I hope this helps anyone who is curious about how they can apply my learnings about product management to their work.
I've been having a lot of conversations about the difference between relevance and usefulness in terms of what the world will leave behind on the web for future generations to parse through. I thought I'd take a shot at deleting some of many tweets I've produced since joining Twitter, particularly because tweets no longer feels… Continue reading Deleting thousands of my own tweets
From the Associated Press: Researchers at the Massachusetts Institute of Technology looked at more than 126,000 stories tweeted millions of times between 2006 and the end of 2016 — before Donald Trump took office but during the combative presidential campaign. They found that “fake news” sped through Twitter “farther, faster, deeper and more broadly than the… Continue reading AP: Study finds false stories travel way faster than the truth
"At the end of the day, trusting an anonymous collection of pixels is just as dubious as it sounds." Source: Gizmodo
“Why hadn’t I heard about what the Reader Center had been up to?”
Last year The New York Times announced it was ending the public editor — a role created to help readers get accountability from the paper of record in the wake of the Jayson Blair scandal in 2003 — and replacing it with the Reader Center.
Ever since, readers of the Times have lamented the loss whenever an article or op-ed comes out that draws consternation. The paper’s final public editor, Liz Spayd, was less than beloved, but her predecessor Margaret Sullivan, now a media columnist at The Washington Post, earned the respect not just of readers, but of those inside the Times newsroom.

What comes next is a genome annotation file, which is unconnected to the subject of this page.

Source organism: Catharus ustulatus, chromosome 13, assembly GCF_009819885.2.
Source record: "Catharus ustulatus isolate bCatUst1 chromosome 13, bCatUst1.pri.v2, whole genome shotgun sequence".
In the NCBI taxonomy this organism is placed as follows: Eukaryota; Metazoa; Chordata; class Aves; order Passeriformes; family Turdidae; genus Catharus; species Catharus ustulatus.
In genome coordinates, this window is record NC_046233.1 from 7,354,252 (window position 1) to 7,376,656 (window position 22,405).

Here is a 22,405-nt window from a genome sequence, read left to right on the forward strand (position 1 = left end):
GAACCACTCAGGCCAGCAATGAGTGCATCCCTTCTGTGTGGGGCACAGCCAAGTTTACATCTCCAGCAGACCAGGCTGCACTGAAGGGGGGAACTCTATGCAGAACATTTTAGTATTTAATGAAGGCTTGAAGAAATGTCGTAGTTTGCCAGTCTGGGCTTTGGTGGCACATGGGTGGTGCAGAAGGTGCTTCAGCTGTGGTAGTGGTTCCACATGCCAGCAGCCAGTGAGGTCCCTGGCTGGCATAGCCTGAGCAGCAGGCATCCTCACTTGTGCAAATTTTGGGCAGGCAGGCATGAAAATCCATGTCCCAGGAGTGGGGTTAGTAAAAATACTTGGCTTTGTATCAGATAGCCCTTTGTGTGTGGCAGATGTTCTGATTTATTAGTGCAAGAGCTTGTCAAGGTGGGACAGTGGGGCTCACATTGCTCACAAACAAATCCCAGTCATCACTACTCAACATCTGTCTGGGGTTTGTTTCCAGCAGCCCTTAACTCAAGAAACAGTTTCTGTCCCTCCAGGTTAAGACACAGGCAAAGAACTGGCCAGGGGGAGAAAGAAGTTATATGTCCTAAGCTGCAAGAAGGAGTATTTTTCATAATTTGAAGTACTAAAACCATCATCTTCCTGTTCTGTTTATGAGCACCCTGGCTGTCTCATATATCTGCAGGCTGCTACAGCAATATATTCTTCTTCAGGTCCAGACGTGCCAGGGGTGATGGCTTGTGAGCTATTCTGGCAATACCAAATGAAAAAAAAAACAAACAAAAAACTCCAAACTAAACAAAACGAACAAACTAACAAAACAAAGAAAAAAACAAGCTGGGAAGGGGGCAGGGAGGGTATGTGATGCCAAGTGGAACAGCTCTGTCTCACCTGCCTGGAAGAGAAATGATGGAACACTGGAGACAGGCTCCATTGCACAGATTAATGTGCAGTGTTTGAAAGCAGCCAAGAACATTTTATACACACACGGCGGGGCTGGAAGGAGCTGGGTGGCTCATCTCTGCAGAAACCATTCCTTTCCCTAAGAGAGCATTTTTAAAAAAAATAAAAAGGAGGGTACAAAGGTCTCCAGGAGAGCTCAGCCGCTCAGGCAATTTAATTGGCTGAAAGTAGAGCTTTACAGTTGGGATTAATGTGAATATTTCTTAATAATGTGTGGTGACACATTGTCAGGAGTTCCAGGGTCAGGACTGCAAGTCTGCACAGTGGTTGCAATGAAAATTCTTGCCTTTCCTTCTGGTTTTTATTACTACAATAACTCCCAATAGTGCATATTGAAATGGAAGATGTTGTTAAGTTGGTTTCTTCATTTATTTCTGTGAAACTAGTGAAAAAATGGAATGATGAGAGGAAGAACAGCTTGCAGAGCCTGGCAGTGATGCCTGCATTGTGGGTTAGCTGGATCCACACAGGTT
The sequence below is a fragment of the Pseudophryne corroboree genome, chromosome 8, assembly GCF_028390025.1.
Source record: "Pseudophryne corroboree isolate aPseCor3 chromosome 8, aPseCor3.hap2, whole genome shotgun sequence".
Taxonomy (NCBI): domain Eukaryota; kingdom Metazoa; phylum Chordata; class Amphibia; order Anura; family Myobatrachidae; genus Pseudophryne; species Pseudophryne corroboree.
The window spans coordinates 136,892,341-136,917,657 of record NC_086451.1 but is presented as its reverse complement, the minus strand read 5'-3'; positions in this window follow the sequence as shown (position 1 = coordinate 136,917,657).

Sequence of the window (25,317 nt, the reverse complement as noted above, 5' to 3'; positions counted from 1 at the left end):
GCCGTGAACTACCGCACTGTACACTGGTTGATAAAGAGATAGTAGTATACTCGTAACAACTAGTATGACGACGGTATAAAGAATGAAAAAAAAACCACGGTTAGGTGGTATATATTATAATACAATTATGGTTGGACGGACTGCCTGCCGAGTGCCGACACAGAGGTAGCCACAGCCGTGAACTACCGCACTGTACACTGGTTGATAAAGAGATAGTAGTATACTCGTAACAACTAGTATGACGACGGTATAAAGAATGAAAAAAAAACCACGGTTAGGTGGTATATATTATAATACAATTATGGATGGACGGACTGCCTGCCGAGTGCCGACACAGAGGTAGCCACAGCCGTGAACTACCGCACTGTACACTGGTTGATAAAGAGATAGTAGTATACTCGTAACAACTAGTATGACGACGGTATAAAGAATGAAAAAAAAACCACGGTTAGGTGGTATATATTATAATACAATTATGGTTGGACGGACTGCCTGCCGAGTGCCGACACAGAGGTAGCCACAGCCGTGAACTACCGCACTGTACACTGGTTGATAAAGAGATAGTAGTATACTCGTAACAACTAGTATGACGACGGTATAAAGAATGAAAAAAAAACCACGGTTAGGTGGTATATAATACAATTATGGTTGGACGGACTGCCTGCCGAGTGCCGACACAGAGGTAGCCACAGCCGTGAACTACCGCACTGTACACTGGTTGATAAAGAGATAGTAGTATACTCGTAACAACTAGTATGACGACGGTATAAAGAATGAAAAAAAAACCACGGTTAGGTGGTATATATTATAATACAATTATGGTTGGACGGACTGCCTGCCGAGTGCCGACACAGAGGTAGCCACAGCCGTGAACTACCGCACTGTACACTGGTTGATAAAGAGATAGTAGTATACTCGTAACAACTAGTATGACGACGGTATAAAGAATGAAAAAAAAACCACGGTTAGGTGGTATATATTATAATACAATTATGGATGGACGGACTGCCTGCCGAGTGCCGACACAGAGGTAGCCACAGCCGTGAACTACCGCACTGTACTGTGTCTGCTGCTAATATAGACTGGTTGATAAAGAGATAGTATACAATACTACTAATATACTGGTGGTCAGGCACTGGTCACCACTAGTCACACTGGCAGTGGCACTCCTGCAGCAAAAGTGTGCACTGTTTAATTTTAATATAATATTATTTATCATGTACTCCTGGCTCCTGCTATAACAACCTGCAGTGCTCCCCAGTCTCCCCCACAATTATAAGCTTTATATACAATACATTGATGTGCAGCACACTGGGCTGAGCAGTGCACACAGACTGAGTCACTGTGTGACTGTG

A friend at the Times recently asked me what I thought of the Reader Center. I replied that I didn’t know it had been set up or even what it did. I’m a home delivery subscriber to the Times, a native New…
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“In a world where anyone can become a star almost overnight, the Internet has shown that with a single move as mindless, insensitive, and shocking as what Logan Paul did in Japan, one can just as quickly earn notoriety.”
If the Internet has taught us anything, it is this: it can make people instantly famous, but it can also just as quickly make them infamous.
Such was what happened with YouTube superstar and actor Logan Paul recently. Paul first attained fame in the now-defunct Vine, a video hosting site similar to YouTube, where he posted 6-second video loops of himself that were wacky. He eventually started vlogging in YouTube where he quickly gained tons of fans. Today, he has a massive audience of more than 15 million followers. He is known for creating outrageous, goofy, and sometimes irreverent content. This paid off very well for him, literally earning him over $14 million in ad revenue for his videos last year.
But on New Year’s Eve, he went way too far. He visited Japan with his crew to film an episode in the infamous Aokigahara Forest, also known as the…
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